As reported briefly in the Israeli press, the IDF announced the Gaza abduction that day, calling it an "arrest" of suspected "Hamas militants" who were allegedly "planning a major terror attack in the coming days." (No evidence needed or supplied.) Yet it was the first such incursion into Gaza by Israeli forces in months, and Chomsky cited it primarily for the Western media response – effectively none. "Israel abducted two Gaza civilians, a doctor and his brother. We don't know their names. You don't know the names of victims. They were taken to Israel, presumably, and nobody knows their fate.

"The next day, something happened, which we do know about, a lot. Militants in Gaza, probably Islamic Jihad, abducted an Israeli soldier across the border. That's Corporal Gilad Shalit. And that's well known; first abduction is not. Then followed the escalation of Israeli attacks on Gaza, which I don't have to repeat. It's reported on adequately." That is, there had been a few passing press mentions of the IDF abduction, unquestioning of the Israeli justification; by contrast, the capture of Shalit and the other soldiers has been a major story for weeks, and (until the subsequent Hezbollah missile barrages) seen as explaining and justifying the entire Israeli military offensive against Lebanon.

Chomsky's simple point, virtually a truism, is that military actions by Israel are generally treated by Western sources as self-explanatory and self-justifying, indeed barely worth mentioning; similar actions by Israel's enemies (even military captures of uniformed soldiers) are unspeakable outrages justifying unlimited Israeli offensive response.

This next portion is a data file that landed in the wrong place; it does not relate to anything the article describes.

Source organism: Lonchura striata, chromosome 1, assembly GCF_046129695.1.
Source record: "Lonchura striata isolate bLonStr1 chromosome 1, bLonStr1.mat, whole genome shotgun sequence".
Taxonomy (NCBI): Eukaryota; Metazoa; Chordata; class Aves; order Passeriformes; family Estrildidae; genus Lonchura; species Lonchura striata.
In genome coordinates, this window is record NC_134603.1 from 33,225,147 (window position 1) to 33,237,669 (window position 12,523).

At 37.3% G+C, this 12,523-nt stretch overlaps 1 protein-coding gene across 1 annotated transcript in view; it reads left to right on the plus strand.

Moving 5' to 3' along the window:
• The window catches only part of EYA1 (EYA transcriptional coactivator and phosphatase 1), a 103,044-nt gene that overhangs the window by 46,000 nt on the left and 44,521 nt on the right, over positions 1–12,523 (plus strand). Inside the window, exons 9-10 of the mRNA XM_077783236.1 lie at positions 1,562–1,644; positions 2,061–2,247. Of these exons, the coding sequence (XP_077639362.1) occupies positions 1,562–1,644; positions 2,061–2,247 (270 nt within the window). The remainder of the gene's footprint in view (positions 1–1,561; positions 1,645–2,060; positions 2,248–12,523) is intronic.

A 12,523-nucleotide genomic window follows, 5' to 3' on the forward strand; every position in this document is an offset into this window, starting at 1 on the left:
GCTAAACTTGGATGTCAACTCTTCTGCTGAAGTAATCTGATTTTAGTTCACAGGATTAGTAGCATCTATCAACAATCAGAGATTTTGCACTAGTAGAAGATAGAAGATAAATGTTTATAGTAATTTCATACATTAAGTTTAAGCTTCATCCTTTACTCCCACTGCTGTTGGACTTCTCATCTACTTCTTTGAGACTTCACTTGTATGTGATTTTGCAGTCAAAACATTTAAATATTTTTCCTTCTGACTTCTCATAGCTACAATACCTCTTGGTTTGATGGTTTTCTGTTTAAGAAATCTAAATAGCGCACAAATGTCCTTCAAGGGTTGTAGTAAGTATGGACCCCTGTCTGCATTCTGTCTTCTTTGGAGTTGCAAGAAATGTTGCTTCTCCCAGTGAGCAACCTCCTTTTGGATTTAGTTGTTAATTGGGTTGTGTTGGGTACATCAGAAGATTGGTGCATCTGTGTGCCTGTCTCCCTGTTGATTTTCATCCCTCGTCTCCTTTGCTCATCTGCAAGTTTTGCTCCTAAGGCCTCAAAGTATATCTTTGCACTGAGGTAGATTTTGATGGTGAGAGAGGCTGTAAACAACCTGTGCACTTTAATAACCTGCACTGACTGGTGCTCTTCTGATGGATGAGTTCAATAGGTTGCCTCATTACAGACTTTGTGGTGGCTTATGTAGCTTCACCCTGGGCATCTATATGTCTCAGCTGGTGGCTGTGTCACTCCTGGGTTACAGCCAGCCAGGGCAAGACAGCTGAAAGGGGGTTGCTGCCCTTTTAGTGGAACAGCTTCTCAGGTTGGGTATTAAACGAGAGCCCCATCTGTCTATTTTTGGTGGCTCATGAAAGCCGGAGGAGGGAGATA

"Cynical Fraud"

Oppel asked Chomsky for his sources on the Gaza episode, and Chomsky supplied them. Oppel's response was stunning. In his July 23 editorial, he suggested the event never happened, dismissing what he called "commentary articles on leftist web sites," though the published sources he acknowledged include Israeli dailies, The Baltimore Sun, and The Los Angeles Times. And he called Chomsky's "acknowledgment" that some reports were "marginal, understated and brief" as somehow confirming that the kidnapping was not worth reporting. (As Oppel put it with a shrug, "Israeli intelligence and armed forces have made it a practice to abduct Palestinians from their homes and from the street without warrant or probable cause in the way that we understand these things.") Chomsky's point was precisely the opposite, of course, as he wrote Oppel in demanding a retraction: "It is not an 'acknowledgment,' but a condemnation. I assumed it would be so obvious that I would not have to spell it out to you."